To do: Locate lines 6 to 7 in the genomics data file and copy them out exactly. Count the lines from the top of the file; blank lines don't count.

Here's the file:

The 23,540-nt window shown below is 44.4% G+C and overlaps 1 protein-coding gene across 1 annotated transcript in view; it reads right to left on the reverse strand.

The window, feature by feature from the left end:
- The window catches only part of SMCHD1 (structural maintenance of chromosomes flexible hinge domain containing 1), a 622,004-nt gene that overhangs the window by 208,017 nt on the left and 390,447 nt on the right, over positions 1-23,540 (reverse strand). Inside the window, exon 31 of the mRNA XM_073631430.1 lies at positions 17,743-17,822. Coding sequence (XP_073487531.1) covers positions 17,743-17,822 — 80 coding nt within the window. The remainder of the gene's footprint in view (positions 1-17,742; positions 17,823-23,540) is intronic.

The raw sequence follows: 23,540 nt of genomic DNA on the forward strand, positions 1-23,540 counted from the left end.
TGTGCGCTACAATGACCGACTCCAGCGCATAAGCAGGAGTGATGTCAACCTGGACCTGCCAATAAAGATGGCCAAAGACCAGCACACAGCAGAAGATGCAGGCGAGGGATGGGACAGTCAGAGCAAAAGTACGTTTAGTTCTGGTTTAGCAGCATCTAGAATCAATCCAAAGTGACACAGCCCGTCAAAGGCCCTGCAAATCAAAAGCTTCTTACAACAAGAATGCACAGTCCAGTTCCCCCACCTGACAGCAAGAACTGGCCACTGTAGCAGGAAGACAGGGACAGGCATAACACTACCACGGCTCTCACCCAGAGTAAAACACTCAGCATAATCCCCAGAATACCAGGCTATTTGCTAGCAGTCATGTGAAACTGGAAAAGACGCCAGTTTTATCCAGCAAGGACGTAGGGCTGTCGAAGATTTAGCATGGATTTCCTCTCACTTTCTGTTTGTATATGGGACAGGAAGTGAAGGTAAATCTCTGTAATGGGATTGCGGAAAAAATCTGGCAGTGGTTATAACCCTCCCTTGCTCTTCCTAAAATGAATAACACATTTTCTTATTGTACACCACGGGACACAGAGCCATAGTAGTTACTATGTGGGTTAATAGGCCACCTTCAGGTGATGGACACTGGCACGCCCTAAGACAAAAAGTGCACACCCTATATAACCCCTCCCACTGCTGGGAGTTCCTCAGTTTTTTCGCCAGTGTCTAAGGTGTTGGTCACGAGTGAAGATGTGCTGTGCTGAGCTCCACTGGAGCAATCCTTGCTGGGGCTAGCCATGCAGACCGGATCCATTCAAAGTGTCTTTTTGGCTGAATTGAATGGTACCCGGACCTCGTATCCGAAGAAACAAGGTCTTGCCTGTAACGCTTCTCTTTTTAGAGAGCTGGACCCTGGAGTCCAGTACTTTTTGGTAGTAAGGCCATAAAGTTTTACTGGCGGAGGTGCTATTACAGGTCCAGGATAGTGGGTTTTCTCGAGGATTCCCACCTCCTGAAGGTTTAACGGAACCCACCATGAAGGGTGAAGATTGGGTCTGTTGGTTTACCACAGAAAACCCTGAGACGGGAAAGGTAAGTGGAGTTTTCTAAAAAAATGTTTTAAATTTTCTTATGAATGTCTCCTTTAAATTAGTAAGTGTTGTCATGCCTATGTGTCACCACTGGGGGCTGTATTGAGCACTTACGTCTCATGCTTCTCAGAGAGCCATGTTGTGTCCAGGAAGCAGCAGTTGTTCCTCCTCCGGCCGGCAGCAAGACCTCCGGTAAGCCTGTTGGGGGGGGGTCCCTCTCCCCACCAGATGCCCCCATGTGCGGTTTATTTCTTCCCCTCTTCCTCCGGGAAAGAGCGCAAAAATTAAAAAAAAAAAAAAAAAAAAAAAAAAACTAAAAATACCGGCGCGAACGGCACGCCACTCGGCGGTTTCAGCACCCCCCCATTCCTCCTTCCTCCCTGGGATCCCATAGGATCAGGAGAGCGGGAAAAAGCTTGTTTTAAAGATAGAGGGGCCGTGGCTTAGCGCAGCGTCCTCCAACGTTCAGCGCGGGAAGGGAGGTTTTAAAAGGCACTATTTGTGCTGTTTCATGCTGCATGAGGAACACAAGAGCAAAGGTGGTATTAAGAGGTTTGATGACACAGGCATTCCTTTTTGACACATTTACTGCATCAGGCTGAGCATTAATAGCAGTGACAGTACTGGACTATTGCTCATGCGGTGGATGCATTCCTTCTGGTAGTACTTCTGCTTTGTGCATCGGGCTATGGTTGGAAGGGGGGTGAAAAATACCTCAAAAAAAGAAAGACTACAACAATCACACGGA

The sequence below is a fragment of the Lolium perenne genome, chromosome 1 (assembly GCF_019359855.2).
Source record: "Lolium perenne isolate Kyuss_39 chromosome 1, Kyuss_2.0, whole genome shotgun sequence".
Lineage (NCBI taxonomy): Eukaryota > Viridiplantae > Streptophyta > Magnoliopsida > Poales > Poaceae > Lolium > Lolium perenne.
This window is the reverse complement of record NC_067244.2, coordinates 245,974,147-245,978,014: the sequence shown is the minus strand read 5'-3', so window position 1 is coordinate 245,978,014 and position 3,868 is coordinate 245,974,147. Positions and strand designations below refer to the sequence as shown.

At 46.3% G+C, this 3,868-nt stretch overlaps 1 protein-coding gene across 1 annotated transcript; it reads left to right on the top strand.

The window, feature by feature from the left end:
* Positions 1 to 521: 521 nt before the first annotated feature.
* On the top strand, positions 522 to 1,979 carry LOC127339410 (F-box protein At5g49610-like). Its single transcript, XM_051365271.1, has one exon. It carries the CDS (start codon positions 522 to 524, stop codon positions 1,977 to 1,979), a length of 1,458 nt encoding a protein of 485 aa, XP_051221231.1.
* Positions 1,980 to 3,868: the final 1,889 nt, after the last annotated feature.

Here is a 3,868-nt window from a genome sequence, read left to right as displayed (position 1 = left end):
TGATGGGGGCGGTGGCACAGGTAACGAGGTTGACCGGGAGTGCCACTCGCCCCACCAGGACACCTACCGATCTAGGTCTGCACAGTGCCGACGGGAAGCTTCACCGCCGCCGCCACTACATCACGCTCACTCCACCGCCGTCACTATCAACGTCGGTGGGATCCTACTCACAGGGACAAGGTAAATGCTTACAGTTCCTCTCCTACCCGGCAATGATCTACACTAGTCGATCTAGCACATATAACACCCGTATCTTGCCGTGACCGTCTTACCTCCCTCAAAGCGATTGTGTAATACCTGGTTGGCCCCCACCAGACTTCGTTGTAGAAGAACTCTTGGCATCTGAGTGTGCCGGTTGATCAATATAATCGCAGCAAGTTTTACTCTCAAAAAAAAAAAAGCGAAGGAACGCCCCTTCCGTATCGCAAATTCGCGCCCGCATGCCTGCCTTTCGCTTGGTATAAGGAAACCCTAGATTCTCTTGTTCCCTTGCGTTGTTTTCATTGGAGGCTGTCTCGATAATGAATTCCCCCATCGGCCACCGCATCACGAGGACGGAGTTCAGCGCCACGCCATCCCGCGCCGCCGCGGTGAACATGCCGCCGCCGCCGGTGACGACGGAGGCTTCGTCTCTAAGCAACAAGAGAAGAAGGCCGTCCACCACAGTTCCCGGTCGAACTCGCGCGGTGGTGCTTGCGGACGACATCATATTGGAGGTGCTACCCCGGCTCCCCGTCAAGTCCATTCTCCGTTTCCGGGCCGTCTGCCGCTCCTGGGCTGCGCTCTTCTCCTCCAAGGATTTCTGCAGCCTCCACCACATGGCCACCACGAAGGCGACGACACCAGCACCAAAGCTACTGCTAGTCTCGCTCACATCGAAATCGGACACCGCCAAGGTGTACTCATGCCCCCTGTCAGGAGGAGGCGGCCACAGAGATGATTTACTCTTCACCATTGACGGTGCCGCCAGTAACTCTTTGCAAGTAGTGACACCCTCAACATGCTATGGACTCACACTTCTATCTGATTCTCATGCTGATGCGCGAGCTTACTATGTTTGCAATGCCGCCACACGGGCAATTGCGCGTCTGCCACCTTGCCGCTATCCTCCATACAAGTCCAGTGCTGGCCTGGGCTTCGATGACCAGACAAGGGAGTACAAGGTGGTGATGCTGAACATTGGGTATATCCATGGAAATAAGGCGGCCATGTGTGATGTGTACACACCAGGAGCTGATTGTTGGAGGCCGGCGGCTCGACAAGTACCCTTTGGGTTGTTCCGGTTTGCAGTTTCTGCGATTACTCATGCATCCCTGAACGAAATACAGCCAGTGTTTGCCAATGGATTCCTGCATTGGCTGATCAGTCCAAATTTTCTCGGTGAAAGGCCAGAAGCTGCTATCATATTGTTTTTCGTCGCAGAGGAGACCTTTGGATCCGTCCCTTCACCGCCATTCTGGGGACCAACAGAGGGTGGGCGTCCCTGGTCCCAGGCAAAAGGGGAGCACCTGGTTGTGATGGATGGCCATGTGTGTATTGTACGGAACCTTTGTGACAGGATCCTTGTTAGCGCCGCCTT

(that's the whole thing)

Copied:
The sequence below is a fragment of the Lolium perenne genome, chromosome 1 (assembly GCF_019359855.2).
Source record: "Lolium perenne isolate Kyuss_39 chromosome 1, Kyuss_2.0, whole genome shotgun sequence".